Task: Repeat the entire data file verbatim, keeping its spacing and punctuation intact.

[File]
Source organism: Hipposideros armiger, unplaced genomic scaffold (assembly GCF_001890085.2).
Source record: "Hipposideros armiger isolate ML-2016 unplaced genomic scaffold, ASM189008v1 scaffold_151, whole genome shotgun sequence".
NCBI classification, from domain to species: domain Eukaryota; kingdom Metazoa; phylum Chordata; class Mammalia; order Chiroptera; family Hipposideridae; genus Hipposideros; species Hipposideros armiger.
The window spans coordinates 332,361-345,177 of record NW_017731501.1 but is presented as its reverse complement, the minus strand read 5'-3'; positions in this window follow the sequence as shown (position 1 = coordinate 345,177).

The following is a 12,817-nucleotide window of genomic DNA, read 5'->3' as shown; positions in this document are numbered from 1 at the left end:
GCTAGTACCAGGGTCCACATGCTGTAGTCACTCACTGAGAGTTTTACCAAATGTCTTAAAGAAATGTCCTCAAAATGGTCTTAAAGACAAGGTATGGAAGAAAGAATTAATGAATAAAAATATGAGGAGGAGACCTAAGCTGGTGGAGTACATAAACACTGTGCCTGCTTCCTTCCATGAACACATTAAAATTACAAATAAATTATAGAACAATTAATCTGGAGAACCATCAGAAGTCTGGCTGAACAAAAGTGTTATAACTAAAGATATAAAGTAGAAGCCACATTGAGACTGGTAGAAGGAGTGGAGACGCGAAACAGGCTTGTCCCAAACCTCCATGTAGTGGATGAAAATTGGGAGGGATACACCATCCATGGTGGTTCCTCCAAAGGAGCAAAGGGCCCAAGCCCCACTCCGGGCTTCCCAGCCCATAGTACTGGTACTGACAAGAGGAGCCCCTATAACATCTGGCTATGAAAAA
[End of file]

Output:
Source organism: Hipposideros armiger, unplaced genomic scaffold (assembly GCF_001890085.2).
Source record: "Hipposideros armiger isolate ML-2016 unplaced genomic scaffold, ASM189008v1 scaffold_151, whole genome shotgun sequence".
NCBI classification, from domain to species: domain Eukaryota; kingdom Metazoa; phylum Chordata; class Mammalia; order Chiroptera; family Hipposideridae; genus Hipposideros; species Hipposideros armiger.
The window spans coordinates 332,361-345,177 of record NW_017731501.1 but is presented as its reverse complement, the minus strand read 5'-3'; positions in this window follow the sequence as shown (position 1 = coordinate 345,177).

The following is a 12,817-nucleotide window of genomic DNA, read 5'->3' as shown; positions in this document are numbered from 1 at the left end:
GCTAGTACCAGGGTCCACATGCTGTAGTCACTCACTGAGAGTTTTACCAAATGTCTTAAAGAAATGTCCTCAAAATGGTCTTAAAGACAAGGTATGGAAGAAAGAATTAATGAATAAAAATATGAGGAGGAGACCTAAGCTGGTGGAGTACATAAACACTGTGCCTGCTTCCTTCCATGAACACATTAAAATTACAAATAAATTATAGAACAATTAATCTGGAGAACCATCAGAAGTCTGGCTGAACAAAAGTGTTATAACTAAAGATATAAAGTAGAAGCCACATTGAGACTGGTAGAAGGAGTGGAGACGCGAAACAGGCTTGTCCCAAACCTCCATGTAGTGGATGAAAATTGGGAGGGATACACCATCCATGGTGGTTCCTCCAAAGGAGCAAAGGGCCCAAGCCCCACTCCGGGCTTCCCAGCCCATAGTACTGGTACTGACAAGAGGAGCCCCTATAACATCTGGCTATGAAAAA